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A2/Ypsilanti Reads 2008: Red Azalea

Tue, 09/11/2007 - 7:39pm by amy

This is one of three titles under consideration for this year's Ann Arbor/Ypsilanti Reads, which will focus on China and America: Bridging Two Worlds.

Red Azalea is Anchee Min’s celebrated memoir of growing up in the last years of Mao’s China. As a child, she was asked to publicly humiliate a teacher; at seventeen, she was sent to work at a labor collective. Forbidden to speak, dress, read, write, or love as she pleased, she found a lifeline in a secret love affair with another woman.

Miraculously selected for the film version of one of Madame Mao’s political operas, Min’s life changed overnight. Then Chairman Mao suddenly died, taking with him an entire world. A revelatory and disturbing portrait of China, Anchee Min’s memoir is exceptional for its candor, its poignancy, its courage, and for its prose which Newsweek calls "as delicate and evocative as a traditional Chinese brush painting."

Born in Shanghai in 1957, Anchee Min came to America in 1984. While attending English as a Second Language classes, she worked as a waitress, a house cleaner, a fabric painter, and a model. In 1990 she received a Masters of Fine Arts Degree from the Art Institute of Chicago. Min wrote Red Azalea in English over an eight-year period. It won the Carl Sandburg Literary Award in 1993 and was a New York Times Notable Book.

What did you think of this book? Tell us!


Here is a comment submitted to the Ann Arbor District Library website:

Submitted by TriciaT on Fri, 09/21/2007 - 2:37pm.

ANN ARBOR /YPSI READS - My ranking of the three choices would be 1-RED AZAELA, it tells a real story about the time of several changes of the Chinese government and the world changes of sexual choices, 2- BRIDEGROOM STORIES, nice to have a selection of stories which can be discussed for difference of ideas and also a little humor is wonderful, 3 -THE 8TH PROMISE,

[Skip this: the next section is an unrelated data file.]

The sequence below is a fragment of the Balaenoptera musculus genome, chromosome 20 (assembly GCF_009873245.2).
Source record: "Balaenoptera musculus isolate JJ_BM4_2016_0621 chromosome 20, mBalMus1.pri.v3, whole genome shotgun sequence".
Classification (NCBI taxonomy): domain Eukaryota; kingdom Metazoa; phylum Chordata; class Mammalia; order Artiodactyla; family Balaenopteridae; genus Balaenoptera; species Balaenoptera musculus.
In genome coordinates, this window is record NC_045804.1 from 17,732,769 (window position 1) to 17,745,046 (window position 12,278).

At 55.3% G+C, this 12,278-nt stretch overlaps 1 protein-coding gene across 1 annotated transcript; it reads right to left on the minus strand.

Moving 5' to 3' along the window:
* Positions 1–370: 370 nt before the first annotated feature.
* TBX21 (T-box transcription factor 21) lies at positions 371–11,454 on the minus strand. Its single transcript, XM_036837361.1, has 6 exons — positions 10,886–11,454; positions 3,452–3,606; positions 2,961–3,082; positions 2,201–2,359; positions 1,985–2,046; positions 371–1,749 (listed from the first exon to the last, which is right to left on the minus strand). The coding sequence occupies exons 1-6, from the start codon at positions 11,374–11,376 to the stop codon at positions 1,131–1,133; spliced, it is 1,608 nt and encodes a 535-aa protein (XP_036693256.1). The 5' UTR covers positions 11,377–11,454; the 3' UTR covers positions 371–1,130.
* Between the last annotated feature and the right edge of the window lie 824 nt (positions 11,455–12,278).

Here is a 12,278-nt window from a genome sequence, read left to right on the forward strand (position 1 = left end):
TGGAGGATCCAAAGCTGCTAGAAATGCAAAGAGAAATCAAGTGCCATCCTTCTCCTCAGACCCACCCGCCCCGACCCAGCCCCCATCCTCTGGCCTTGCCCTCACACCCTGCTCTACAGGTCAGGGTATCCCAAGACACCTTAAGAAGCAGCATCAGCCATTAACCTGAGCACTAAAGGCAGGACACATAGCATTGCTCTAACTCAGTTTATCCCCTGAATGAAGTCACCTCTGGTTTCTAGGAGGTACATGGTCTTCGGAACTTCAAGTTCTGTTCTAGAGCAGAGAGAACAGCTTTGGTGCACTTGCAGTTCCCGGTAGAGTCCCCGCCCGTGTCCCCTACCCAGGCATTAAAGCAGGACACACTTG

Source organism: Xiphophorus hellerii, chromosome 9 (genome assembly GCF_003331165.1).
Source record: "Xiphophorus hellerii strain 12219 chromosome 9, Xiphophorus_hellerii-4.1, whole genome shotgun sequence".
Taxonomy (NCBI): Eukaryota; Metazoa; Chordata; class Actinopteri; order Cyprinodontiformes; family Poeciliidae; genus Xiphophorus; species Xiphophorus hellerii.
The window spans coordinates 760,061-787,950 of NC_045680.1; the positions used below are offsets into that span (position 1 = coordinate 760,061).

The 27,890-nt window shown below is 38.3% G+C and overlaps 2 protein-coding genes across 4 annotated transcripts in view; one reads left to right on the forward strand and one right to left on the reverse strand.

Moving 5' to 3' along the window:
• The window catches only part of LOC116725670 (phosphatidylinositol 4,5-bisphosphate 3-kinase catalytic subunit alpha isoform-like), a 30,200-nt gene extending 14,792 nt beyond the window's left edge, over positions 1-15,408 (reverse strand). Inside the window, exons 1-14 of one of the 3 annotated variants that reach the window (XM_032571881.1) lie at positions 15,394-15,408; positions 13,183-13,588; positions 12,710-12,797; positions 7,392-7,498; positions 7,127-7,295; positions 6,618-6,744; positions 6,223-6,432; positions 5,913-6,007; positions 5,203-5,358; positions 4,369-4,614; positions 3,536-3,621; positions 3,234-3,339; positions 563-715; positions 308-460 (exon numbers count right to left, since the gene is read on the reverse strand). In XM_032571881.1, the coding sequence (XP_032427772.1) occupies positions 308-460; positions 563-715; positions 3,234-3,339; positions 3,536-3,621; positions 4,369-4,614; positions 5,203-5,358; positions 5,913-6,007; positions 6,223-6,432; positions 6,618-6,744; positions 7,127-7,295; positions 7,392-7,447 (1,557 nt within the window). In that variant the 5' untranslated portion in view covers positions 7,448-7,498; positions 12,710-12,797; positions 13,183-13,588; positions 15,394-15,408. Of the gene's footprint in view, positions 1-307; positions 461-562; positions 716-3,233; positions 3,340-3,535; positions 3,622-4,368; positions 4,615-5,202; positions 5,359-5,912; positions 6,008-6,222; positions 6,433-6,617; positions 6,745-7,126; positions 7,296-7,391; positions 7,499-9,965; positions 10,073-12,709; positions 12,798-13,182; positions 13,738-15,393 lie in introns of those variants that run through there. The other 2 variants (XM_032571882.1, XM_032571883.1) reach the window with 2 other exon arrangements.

Here is a comment submitted to the website by Al Chambers on 2007-09-24:

Strong preference for "Red Azalea." Anchee Min is both important, relevant and inspiring.

I think China is an excellent topic for this year's program

This comment was received by the Ann Arbor District Library:

Both The Bridegroom by Ha Jin and Red Azalea by Anchee Min are available in a recorded format from the Washtenaw County Library for the Blind and Physically Disabled so that people registered with our library will be able to participate in Ann Arbor Ypsilanti Reads. At this point, The Eighth Promise by William Poy Lee is not available in a recorded format. I would like to urge the committee to select one of the titles that is available to our consumers. We will then be able to read the selected title for our January 2008 Book Lovers Club.

Thank you for your consideration.

Margaret Wolfe
Librarian Coordinator
Washtenaw County Library
for the Blind & Physically Disabled

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